Components of the 2018 farm bill, an economic model based on the success of New Zealand’s sweeping reform, and the ongoing battle to protect assets and existing legislation that supports agricultural producers were among the topics highlighted at Washington Policy Center’s second annual Farm to Free Market dinner.
It’s all about drawing on the “knowledge and experience of those that work the land to develop solutions,” said Dann Mead Smith, Washington Policy Center president.
The Feb. 8 event, held at the Pasco Red Lion, attracted nearly 300 growers, orchardists, farmers, cattlemen, business owners, elected officials and citizens from around the state.
U.S. Congresswoman Cathy McMorris Rodgers and Maurice McTigue of George Mason University’s Mercatus Center were keynote speakers,
Discussion about the 2018 farm bill inspired talk of a way forward for the struggling agricultural sector through strategic economic reform.
The possibility of a federal government shutdown and an ongoing budget debate kept McMorris Rodgers at the Capitol. She instead shared a pre-recorded video to answer questions submitted by attendees via email.
“Three priorities for the farm bill are protecting access to crop insurance, increasing market development and agricultural research. … All of these will make it easier for our farmers to feed all of us,” McMorris Rodgers said.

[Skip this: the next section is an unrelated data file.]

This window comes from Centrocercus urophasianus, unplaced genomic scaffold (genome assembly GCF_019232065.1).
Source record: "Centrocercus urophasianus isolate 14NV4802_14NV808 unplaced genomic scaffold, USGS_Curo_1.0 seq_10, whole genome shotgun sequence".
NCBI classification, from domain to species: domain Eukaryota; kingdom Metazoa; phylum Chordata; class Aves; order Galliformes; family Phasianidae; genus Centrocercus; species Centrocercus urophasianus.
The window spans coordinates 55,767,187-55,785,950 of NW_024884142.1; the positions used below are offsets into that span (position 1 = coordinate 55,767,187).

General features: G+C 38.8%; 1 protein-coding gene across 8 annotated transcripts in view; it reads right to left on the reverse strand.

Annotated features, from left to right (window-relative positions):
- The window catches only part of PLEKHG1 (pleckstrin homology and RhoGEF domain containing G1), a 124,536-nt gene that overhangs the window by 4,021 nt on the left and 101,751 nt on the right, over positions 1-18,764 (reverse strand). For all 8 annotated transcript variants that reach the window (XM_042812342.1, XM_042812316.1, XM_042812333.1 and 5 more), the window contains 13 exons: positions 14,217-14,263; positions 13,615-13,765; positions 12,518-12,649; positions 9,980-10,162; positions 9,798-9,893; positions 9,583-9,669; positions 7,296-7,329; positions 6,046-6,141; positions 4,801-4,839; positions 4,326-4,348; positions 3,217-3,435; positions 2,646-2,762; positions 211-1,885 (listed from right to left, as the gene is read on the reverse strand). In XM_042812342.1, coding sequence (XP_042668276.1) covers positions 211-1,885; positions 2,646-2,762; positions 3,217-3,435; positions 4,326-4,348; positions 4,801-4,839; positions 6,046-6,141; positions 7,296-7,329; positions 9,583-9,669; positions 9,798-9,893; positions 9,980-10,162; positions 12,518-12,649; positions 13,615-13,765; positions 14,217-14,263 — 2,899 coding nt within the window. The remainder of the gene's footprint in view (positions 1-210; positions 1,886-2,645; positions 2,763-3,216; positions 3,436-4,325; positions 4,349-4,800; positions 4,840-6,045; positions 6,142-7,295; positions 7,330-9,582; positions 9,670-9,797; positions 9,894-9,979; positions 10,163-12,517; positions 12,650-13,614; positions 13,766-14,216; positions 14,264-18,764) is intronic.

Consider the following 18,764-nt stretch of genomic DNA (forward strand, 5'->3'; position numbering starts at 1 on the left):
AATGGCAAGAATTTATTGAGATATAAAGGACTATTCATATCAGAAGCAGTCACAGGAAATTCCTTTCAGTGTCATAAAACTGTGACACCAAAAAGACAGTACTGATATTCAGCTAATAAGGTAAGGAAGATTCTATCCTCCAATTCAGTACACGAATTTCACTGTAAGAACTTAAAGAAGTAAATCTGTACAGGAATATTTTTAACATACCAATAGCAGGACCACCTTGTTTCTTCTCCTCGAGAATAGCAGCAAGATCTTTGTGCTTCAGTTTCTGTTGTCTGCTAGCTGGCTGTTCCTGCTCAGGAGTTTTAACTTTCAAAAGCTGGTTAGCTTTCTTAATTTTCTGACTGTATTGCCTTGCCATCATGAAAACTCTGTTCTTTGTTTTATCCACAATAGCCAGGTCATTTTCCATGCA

With the need for food production to double by 2050 to keep up with demand, coupled with 59 years old being the average age of American farmers, it’s becoming more urgent to encourage production by “increasing access and opportunities for the next generation of farmers,” McMorris Rodgers said.
She said the new tax reform is a step in the right direction, enabling farmers large and small to invest, thereby improving their ability to compete.
McMorris Rodgers serves on the Energy and Commerce Committee and played a key role in the 2014 farm bill, which advanced critical research priorities for Eastern Washington farmers and researchers at the Washington State University.
McTigue said the 2018 farm bill should aim to eliminate unhelpful subsidies: “You have to make sure (subsidies) are producing the result you want.”
The former farmer was selected to speak because of his role as a cabinet minister and member of the New Zealand parliament — 40 percent of which were farmers — and his work with the country’s governmental and economic reform achieved through market-driven, pro-growth policies.
McTigue now serves as vice president of outreach for the Mercatus Center, a university-based research center in Virginia, which aims to bridge the gap between academic ideas and real-world problems.
McTigue is the director of the center’s Government Accountability Project and a member of the Spending and Budget Initiative and State and Local Policy Project, through which he has advised and interacted with a number of federal agencies and state governments.
He said because of New Zealand’s extensive economic reform “industries have done so much better now that they’re out from under the government, which was forcing them to make decisions not necessarily good for them.”
A part of New Zealand’s reform included slashing the size of the governmental bureaucracy and cutting all government farm subsidies in 1985, which McTigue said involved placing trust in the market.